The group discovered that Tony had been stabbed near and beneath his right armpit. Tony and Dallas got into the back seat of Carrington's vehicle so that she could drive Tony to a nearby hospital. Tony sat in the back seat behind Carrington, and Dallas sat in the right rear passenger seat next to Tony.
As Tony and Dallas were getting into the vehicle, Dallas observed Williams's automobile drive by. Monroe saw that Williams was the driver and that the defendant was a passenger. Concerned, Holmes walked over to where Williams's automobile was headed and the defendant "popped up" in front of him. Holmes grabbed the defendant and told him to "let it go." The defendant pulled out a . 38 caliber revolver and pointed it at Holmes, stating that he would blow Holmes's head off if he did not get out of the way. As the defendant approached Carrington's vehicle, Holmes shouted that the defendant was "strapped," meaning that he was armed.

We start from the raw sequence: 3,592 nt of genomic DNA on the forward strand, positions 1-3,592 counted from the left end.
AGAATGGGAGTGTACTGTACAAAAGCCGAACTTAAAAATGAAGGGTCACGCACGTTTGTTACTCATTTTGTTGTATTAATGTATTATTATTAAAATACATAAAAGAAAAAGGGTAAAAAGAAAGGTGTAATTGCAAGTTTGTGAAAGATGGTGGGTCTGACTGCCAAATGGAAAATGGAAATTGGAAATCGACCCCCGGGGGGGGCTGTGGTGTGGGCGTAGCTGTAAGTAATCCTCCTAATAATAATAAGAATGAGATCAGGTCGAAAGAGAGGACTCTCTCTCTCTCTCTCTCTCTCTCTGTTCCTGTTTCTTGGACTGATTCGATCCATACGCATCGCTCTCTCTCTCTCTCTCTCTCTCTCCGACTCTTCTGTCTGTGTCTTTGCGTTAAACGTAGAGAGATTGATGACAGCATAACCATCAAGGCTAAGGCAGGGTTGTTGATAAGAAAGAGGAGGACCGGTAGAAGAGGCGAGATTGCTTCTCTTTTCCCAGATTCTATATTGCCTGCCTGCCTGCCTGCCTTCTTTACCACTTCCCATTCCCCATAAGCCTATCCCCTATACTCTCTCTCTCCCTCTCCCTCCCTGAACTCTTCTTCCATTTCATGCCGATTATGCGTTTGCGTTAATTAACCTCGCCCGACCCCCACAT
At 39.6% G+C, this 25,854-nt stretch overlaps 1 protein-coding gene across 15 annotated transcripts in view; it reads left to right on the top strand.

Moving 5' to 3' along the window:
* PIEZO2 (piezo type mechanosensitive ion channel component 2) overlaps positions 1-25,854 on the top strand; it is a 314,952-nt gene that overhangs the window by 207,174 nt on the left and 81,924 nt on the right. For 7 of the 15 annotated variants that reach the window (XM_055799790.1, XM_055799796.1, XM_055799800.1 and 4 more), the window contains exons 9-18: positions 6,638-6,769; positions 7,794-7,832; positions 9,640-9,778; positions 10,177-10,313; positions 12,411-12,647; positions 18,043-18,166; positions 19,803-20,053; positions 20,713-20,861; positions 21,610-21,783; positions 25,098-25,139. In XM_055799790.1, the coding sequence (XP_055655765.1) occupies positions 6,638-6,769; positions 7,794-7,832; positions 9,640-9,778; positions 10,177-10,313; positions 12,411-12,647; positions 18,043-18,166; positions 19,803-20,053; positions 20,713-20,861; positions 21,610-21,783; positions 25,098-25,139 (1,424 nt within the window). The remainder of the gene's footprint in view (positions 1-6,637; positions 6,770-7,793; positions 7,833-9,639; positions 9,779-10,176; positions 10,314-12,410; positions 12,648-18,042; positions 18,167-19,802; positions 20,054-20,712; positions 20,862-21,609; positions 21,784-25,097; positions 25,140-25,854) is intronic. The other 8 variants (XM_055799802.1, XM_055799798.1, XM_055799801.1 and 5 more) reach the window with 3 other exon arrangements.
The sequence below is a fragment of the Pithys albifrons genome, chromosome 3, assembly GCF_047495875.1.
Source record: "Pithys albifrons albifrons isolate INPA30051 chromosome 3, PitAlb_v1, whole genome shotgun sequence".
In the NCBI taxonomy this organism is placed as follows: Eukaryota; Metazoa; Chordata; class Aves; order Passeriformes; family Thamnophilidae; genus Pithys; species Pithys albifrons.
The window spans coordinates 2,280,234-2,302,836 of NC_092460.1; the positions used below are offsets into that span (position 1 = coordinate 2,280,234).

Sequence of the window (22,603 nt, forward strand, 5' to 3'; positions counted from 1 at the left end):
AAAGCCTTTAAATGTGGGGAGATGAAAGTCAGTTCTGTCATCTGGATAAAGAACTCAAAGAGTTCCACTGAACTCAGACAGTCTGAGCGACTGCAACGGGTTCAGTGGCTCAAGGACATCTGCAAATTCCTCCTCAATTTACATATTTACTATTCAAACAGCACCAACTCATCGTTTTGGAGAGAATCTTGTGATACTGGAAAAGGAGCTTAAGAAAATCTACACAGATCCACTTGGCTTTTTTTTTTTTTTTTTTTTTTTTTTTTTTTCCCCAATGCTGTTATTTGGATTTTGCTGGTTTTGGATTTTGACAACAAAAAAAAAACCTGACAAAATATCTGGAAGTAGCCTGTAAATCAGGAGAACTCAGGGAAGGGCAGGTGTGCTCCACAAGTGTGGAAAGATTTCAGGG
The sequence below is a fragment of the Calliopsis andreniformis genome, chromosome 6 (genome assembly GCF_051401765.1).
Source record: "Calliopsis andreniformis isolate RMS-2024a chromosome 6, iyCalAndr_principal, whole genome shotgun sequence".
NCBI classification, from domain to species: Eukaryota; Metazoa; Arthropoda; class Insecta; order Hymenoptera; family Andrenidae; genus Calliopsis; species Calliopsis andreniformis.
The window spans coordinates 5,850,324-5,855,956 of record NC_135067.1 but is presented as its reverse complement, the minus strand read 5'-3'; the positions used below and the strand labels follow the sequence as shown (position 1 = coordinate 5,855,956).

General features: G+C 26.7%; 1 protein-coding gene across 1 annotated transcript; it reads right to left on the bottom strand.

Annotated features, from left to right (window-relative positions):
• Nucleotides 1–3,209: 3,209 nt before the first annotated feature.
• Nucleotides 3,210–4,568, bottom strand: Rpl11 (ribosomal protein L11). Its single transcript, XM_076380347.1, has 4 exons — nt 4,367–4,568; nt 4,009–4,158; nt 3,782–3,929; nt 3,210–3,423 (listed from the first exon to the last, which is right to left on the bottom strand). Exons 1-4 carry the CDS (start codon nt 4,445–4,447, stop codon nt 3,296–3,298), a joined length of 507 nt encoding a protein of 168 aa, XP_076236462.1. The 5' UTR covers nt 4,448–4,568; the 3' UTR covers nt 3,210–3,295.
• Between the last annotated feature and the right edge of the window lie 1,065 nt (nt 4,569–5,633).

Hearing Holmes's warning, Buford ran across the street. Monroe ran to the corner of the parking lot. The defendant approached the rear of Carrington's vehicle and fired multiple shots into the plastic covering in the back of the vehicle, then, from the front passenger side of the vehicle, through the open window, fired more shots into the back seat. The defendant then fled on foot, running past Buford.
Monroe ran to Carrington's vehicle and jumped in. Carrington drove to Tony's apartment. Tony went into the apartment. Dallas was slumped over in the back seat, blood running out of his mouth. Holmes, who ran behind the vehicle as it drove off, got into the passenger seat and told Monroe to get inside the vehicle and drive Dallas to a hospital. Dallas died within minutes of his arrival.
Police and emergency medical workers went to Tony's apartment. Tony approached the police and told them that Junior Williams had shot him, adding that Junior drove a black or blue Ford Escort. He also gave them Junior's address, and told them that Junior had a sister who lived on Ruggles Street. He stated
that two males had been in the Ford Escort when it drove by. Tony was transported to a hospital, where he subsequently died.
Shortly after 4 A.M., October 3, 1992, the police stopped Williams's Ford Escort. During the stop, Williams pointed at Holmes, who happened to be walking by. Earlier, Holmes had fled the hospital because he did not want anyone questioning him. The police brought both men in for questioning separately. Williams was wearing a gray sweatshirt.